The Grand Tour department, however, is rapidly becoming the only aspect of the team. After Caleb Ewan left this time last year, now Matteo Trentin is off, leaving them without anyone to really challenge for sprint wins. Trentin is a versatile rider and his loss will be felt keenly and widely, not least in the cobbled Classics, where Luke Durbridge is left to lead the line on his own.
Kaden Groves is a young Australian sprinter, and Barnabas Peak a highly rated all-rounder, but they'll take time to bed in. The Yates twins can't afford to have a bad season.
Overview: All change at Spanish team as window is shaped by Acquadro fall-out.
In: Gabriel Cullaigh (Team Wiggins), Enric Mas (Deceuninck-QuickStep), Iñigo Elosegui (Lizarte), Dario Cataldo (Astana), Davide Villella (Astana), Einer Rubio (Vejus-TMF), Juan Alba (Coldeportes-Zenu), Johan Jacobs (Lotto Soudal U23), Juri Hollmann (Heizomat-Rad Net), Matteo Jorgenson (Chambéry Cyclisme Formation), Sergio Samitier (Euskadi-Murias)
Out: Mikel Landa (Bahrain-Merida), Jaime Roson (contract terminated), Jasha Sütterlin (Team Sunweb), Nairo Quintana (Arkea-Samsic), Winner Anacona (Arkea-Samsic), Richard Carapaz (Team Ineos), Carlos Barbero (Dimension Data), Jaime Castrillo (Kern Pharma), Rafael Valls (Bahrain-Merida), Rubén Fernández (Fundación Euskadi)
Extended: Alejandro Valverde (2021), Imanol Erviti (2021), Eduardo Sepúlveda (2020), Carlos Betancur (2020)
Analysis: This must have been one of the most eventful transfer windows in the long history of the Spanish team, and certainly one of the most frustrating for manager Eusebio Unzue.
"I feel like we're becoming a feeder team for Ineos," he lamented to Marca earlier this year, with the British team snatching Carapaz and probably also Amador. The common denominator: Giuseppe Acquadro, the prominent rider agent who deals extensively with Ineos, notably wheeling and dealing to hand them Egan Bernal and Ivan Sosa.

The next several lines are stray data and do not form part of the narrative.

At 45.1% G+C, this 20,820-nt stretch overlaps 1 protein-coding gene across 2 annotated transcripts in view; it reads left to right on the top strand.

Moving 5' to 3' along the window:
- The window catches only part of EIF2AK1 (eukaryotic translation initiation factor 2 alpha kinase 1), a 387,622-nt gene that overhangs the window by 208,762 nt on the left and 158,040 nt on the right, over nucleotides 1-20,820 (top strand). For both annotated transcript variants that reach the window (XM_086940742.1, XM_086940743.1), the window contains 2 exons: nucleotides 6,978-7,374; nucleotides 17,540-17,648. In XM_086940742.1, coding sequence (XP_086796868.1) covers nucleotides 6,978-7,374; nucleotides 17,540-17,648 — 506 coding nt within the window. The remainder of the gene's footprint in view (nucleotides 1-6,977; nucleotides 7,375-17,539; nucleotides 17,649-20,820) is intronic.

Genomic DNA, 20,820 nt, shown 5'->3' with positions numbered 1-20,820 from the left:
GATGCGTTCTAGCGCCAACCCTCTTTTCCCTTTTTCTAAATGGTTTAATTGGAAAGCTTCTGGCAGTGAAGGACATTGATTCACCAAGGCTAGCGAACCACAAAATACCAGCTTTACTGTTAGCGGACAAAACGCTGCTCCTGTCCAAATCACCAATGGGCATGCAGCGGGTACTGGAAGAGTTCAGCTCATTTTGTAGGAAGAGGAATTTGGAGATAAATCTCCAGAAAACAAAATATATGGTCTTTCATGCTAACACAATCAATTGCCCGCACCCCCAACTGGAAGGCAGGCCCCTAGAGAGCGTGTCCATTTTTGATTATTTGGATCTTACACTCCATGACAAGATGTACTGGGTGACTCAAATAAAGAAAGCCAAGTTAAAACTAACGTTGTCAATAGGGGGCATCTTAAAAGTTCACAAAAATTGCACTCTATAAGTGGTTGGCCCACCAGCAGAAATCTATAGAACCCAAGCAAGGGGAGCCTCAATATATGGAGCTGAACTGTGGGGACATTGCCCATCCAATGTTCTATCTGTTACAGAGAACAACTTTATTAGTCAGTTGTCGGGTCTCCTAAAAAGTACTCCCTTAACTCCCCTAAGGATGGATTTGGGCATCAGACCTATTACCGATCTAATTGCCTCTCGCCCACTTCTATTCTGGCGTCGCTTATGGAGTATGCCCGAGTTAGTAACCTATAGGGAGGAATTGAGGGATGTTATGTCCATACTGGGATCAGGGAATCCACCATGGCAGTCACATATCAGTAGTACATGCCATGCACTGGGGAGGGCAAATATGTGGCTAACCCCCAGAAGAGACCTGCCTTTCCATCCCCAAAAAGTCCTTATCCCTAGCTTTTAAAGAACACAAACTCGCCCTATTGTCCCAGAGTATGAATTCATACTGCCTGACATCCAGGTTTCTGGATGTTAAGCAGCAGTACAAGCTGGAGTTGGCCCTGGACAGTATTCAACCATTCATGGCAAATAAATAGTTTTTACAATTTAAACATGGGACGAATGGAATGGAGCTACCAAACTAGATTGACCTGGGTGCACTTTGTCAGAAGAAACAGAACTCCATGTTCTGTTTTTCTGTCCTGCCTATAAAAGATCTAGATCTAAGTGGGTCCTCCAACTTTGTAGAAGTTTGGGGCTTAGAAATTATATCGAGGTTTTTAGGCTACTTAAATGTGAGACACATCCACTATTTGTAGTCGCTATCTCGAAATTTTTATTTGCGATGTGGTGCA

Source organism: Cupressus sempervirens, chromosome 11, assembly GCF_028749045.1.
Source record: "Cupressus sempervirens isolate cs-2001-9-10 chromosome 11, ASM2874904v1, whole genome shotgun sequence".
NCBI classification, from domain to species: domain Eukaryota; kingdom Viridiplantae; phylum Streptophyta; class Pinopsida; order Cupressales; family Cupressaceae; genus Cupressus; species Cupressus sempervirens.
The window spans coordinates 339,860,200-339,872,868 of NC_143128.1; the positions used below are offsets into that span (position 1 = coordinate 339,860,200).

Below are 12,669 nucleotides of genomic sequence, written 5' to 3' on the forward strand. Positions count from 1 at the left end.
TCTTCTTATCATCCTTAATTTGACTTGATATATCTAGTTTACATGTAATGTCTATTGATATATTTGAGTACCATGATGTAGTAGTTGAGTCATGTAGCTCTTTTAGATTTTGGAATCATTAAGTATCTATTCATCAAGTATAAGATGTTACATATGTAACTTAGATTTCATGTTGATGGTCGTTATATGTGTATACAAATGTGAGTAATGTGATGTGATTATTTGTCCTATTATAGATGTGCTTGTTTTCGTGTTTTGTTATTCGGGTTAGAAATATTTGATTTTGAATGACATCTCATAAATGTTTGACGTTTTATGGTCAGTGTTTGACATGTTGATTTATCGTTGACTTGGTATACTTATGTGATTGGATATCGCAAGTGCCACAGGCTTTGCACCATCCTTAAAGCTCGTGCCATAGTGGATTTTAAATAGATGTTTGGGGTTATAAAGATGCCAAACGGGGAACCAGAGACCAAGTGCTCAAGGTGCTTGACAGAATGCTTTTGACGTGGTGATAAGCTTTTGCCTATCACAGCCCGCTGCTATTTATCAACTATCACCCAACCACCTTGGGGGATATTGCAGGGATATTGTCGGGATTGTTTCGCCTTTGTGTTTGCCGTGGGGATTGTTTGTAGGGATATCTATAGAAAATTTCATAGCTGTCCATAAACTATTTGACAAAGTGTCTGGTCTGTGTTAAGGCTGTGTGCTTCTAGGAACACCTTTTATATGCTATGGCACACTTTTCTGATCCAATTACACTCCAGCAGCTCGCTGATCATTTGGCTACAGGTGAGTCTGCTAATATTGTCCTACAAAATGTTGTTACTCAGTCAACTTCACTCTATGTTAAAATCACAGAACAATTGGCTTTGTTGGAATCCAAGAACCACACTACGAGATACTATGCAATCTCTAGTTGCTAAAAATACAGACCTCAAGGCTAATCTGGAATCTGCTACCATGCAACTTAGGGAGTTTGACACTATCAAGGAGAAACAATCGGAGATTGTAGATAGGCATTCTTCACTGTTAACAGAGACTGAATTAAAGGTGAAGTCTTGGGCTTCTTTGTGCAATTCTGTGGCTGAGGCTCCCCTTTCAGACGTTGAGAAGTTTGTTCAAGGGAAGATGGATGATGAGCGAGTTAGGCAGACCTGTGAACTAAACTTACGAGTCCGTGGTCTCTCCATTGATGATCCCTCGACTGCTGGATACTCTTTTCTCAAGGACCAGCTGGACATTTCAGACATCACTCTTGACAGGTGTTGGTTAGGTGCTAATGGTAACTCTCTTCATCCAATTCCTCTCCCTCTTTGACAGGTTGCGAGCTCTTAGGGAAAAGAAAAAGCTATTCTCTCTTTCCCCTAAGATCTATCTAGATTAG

Acquadro allegedly strung Movistar along with Carapaz when the Ecuadorian had already agreed terms with Ineos, while Amador has reportedly gone back on a pre-agreement for a contract extension. Both are huge losses, and Unzue is so fed up he has remarkably cut all dealings with Acquadro. That means Imanol Erviti and Sergio Samitier both had to find new agents in order to finalise their respective deals. Some riders will see that as a price worth paying but an Acquadro freeze-out massively hamstrings the team in the market now and in the future.
Amid that fall-out, there's more upheaval as Nairo Quintana and Mikel Landa join Carapaz in heading off, turning Movistar's Grand Tour department on its head.
If Quintana's exit was anticipated and inevitable, they did try and keep hold of Landa, but their promises of a proper leadership role were too little, too late and he joins Bahrain-Merida as Tour de France leader.
Signing Enric Mas makes sense all round: Movistar getting the brightest young Spanish talent and Mas moving to a team that can support him. His podium at the 2018 Vuelta was an indication of his potential, but his performance at this year's Tour showed he is far from the finished article and, in a year where Alejandro Valverde's main focus will be one-day objectives and the Tokyo Olympics , a lot of responsibility rests on the 24-year-old's shoulders.